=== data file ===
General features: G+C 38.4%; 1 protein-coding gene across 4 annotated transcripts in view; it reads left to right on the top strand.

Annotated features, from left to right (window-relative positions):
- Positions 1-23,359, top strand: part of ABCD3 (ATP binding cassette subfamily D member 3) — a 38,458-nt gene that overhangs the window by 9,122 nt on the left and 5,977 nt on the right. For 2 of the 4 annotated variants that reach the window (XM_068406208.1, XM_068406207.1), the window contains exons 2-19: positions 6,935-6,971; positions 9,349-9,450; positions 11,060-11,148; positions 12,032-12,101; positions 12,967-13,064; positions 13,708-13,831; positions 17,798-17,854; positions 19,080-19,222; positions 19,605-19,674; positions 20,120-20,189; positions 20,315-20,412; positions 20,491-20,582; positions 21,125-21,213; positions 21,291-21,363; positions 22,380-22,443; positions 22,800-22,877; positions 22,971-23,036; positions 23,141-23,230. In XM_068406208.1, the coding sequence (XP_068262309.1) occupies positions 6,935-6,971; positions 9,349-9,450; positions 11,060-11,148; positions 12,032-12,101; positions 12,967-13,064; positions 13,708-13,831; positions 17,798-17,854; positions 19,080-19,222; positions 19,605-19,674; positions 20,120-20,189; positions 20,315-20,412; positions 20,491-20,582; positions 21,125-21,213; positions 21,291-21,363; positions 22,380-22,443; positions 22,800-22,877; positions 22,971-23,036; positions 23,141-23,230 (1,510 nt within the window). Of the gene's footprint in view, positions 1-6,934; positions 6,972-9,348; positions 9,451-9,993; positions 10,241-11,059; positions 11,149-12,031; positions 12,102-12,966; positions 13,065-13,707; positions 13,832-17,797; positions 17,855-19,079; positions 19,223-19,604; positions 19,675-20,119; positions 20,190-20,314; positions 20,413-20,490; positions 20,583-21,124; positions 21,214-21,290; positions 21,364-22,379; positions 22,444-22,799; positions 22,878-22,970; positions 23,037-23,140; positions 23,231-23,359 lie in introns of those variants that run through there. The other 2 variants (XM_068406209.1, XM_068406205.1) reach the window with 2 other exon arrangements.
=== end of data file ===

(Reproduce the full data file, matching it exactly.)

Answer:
General features: G+C 38.4%; 1 protein-coding gene across 4 annotated transcripts in view; it reads left to right on the top strand.

Annotated features, from left to right (window-relative positions):
- Positions 1-23,359, top strand: part of ABCD3 (ATP binding cassette subfamily D member 3) — a 38,458-nt gene that overhangs the window by 9,122 nt on the left and 5,977 nt on the right. For 2 of the 4 annotated variants that reach the window (XM_068406208.1, XM_068406207.1), the window contains exons 2-19: positions 6,935-6,971; positions 9,349-9,450; positions 11,060-11,148; positions 12,032-12,101; positions 12,967-13,064; positions 13,708-13,831; positions 17,798-17,854; positions 19,080-19,222; positions 19,605-19,674; positions 20,120-20,189; positions 20,315-20,412; positions 20,491-20,582; positions 21,125-21,213; positions 21,291-21,363; positions 22,380-22,443; positions 22,800-22,877; positions 22,971-23,036; positions 23,141-23,230. In XM_068406208.1, the coding sequence (XP_068262309.1) occupies positions 6,935-6,971; positions 9,349-9,450; positions 11,060-11,148; positions 12,032-12,101; positions 12,967-13,064; positions 13,708-13,831; positions 17,798-17,854; positions 19,080-19,222; positions 19,605-19,674; positions 20,120-20,189; positions 20,315-20,412; positions 20,491-20,582; positions 21,125-21,213; positions 21,291-21,363; positions 22,380-22,443; positions 22,800-22,877; positions 22,971-23,036; positions 23,141-23,230 (1,510 nt within the window). Of the gene's footprint in view, positions 1-6,934; positions 6,972-9,348; positions 9,451-9,993; positions 10,241-11,059; positions 11,149-12,031; positions 12,102-12,966; positions 13,065-13,707; positions 13,832-17,797; positions 17,855-19,079; positions 19,223-19,604; positions 19,675-20,119; positions 20,190-20,314; positions 20,413-20,490; positions 20,583-21,124; positions 21,214-21,290; positions 21,364-22,379; positions 22,444-22,799; positions 22,878-22,970; positions 23,037-23,140; positions 23,231-23,359 lie in introns of those variants that run through there. The other 2 variants (XM_068406209.1, XM_068406205.1) reach the window with 2 other exon arrangements.